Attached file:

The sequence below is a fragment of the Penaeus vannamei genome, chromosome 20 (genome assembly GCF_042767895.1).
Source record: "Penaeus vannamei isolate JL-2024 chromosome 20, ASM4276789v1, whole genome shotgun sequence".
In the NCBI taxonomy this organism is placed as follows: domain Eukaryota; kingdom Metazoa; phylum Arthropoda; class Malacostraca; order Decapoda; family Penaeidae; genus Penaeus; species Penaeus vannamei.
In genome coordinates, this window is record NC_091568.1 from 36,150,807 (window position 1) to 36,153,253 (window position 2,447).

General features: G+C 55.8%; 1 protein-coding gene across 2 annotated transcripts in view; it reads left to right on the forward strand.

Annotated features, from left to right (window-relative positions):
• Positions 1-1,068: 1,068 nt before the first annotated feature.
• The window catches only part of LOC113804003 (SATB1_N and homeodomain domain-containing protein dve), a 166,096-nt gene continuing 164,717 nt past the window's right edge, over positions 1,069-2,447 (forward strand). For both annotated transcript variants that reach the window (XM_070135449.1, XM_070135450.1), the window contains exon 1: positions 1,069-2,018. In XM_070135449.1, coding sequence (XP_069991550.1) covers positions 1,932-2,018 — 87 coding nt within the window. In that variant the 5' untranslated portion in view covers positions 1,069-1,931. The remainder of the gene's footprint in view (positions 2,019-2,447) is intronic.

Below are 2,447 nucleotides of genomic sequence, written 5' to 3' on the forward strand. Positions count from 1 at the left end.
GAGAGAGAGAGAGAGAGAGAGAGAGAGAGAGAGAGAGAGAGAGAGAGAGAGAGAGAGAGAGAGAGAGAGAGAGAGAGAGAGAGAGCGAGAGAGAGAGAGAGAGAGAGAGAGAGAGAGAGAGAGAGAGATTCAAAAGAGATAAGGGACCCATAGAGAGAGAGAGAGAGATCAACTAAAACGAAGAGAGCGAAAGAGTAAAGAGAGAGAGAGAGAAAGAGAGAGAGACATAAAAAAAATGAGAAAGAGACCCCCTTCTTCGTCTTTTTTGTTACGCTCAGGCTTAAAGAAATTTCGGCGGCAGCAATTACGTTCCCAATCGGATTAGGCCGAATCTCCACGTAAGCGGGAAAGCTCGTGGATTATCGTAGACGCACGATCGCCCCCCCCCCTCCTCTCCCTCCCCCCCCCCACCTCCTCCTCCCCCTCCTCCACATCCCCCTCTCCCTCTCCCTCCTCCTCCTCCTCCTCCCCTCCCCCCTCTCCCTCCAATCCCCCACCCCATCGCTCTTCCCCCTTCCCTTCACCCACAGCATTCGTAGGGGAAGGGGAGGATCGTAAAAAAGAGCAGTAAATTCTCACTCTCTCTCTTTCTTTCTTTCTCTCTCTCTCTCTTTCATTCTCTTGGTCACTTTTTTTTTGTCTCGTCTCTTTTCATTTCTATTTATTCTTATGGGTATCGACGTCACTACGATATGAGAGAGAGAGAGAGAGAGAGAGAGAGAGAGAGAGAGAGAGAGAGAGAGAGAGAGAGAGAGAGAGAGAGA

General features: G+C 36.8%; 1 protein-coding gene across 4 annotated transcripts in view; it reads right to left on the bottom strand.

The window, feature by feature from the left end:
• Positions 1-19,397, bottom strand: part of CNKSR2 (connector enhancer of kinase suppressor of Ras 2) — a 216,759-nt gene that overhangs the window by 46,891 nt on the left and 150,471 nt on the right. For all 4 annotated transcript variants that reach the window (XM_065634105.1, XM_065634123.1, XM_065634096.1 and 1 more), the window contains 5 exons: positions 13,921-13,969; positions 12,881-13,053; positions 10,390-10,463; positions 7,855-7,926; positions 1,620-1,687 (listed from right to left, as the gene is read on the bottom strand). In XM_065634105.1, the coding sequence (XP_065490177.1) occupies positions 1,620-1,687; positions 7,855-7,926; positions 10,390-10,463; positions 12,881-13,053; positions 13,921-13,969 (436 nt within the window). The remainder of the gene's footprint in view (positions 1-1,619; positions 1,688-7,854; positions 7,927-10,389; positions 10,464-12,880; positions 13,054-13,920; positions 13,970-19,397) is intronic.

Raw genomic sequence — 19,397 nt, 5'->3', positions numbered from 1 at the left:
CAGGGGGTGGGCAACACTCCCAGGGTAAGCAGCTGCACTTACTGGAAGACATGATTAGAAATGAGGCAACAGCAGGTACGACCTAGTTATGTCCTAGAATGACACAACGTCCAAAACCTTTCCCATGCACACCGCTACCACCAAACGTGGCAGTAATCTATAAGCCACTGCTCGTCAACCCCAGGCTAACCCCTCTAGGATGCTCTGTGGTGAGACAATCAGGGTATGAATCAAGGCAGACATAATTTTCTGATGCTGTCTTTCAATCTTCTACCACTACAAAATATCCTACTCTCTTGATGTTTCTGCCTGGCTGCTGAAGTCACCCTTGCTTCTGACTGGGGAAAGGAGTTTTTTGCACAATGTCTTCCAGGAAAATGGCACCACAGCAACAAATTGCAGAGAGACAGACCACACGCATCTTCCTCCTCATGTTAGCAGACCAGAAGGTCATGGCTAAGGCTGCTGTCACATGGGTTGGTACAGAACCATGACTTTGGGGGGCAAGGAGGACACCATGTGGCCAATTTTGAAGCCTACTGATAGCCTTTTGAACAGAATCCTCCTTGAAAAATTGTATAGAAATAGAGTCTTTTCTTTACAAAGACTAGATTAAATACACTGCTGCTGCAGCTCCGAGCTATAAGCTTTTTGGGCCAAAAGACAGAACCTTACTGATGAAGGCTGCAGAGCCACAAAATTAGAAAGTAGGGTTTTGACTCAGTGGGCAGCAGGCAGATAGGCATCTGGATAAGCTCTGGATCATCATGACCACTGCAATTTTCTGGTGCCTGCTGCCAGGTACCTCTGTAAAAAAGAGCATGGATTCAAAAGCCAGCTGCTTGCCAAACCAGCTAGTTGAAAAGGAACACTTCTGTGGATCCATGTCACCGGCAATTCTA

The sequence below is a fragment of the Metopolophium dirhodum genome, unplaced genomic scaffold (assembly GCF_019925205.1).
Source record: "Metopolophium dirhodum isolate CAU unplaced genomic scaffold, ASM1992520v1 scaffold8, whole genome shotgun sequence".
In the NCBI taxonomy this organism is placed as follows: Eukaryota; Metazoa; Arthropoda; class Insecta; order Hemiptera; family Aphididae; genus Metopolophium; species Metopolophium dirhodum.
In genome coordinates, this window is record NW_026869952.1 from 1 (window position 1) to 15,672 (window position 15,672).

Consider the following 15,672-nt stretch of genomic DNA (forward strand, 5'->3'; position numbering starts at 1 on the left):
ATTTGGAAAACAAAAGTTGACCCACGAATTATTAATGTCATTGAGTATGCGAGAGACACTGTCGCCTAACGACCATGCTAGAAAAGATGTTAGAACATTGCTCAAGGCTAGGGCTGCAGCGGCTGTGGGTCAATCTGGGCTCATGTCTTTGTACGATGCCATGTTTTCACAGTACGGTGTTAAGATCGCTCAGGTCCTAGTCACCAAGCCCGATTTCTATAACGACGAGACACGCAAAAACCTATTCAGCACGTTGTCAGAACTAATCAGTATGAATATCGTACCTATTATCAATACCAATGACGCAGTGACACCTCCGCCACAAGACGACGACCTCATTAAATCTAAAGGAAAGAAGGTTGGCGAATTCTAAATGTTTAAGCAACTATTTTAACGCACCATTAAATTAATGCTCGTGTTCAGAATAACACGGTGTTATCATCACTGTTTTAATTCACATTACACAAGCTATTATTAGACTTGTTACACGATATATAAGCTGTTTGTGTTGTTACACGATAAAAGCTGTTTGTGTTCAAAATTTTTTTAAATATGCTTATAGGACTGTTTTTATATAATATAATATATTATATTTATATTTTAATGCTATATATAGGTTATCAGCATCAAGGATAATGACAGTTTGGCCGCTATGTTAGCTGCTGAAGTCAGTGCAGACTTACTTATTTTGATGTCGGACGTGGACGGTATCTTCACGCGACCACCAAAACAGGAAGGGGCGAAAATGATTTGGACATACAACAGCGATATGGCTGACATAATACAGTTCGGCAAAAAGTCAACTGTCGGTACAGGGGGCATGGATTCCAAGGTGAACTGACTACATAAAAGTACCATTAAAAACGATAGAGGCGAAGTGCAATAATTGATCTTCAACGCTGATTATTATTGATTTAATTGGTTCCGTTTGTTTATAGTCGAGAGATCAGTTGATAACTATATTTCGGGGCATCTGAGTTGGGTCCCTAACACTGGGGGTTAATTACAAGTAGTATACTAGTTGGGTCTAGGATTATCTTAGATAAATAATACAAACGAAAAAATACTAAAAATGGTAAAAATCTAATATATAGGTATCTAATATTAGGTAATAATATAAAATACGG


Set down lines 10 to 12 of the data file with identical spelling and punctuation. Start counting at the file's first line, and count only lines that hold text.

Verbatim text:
GAGAGAGAGAGAGAGAGAGAGAGAGAGAGAGAGAGAGAGAGAGAGAGAGAGAGAGAGAGAGAGAGAGAGAGAGAGAGAGAGAGAGCGAGAGAGAGAGAGAGAGAGAGAGAGAGAGAGAGAGAGAGAGATTCAAAAGAGATAAGGGACCCATAGAGAGAGAGAGAGAGATCAACTAAAACGAAGAGAGCGAAAGAGTAAAGAGAGAGAGAGAGAAAGAGAGAGAGACATAAAAAAAATGAGAAAGAGACCCCCTTCTTCGTCTTTTTTGTTACGCTCAGGCTTAAAGAAATTTCGGCGGCAGCAATTACGTTCCCAATCGGATTAGGCCGAATCTCCACGTAAGCGGGAAAGCTCGTGGATTATCGTAGACGCACGATCGCCCCCCCCCCTCCTCTCCCTCCCCCCCCCCACCTCCTCCTCCCCCTCCTCCACATCCCCCTCTCCCTCTCCCTCCTCCTCCTCCTCCTCCCCTCCCCCCTCTCCCTCCAATCCCCCACCCCATCGCTCTTCCCCCTTCCCTTCACCCACAGCATTCGTAGGGGAAGGGGAGGATCGTAAAAAAGAGCAGTAAATTCTCACTCTCTCTCTTTCTTTCTTTCTCTCTCTCTCTCTTTCATTCTCTTGGTCACTTTTTTTTTGTCTCGTCTCTTTTCATTTCTATTTATTCTTATGGGTATCGACGTCACTACGATATGAGAGAGAGAGAGAGAGAGAGAGAGAGAGAGAGAGAGAGAGAGAGAGAGAGAGAGAGAGAGAGAGAGAGA

General features: G+C 36.8%; 1 protein-coding gene across 4 annotated transcripts in view; it reads right to left on the bottom strand.

The window, feature by feature from the left end: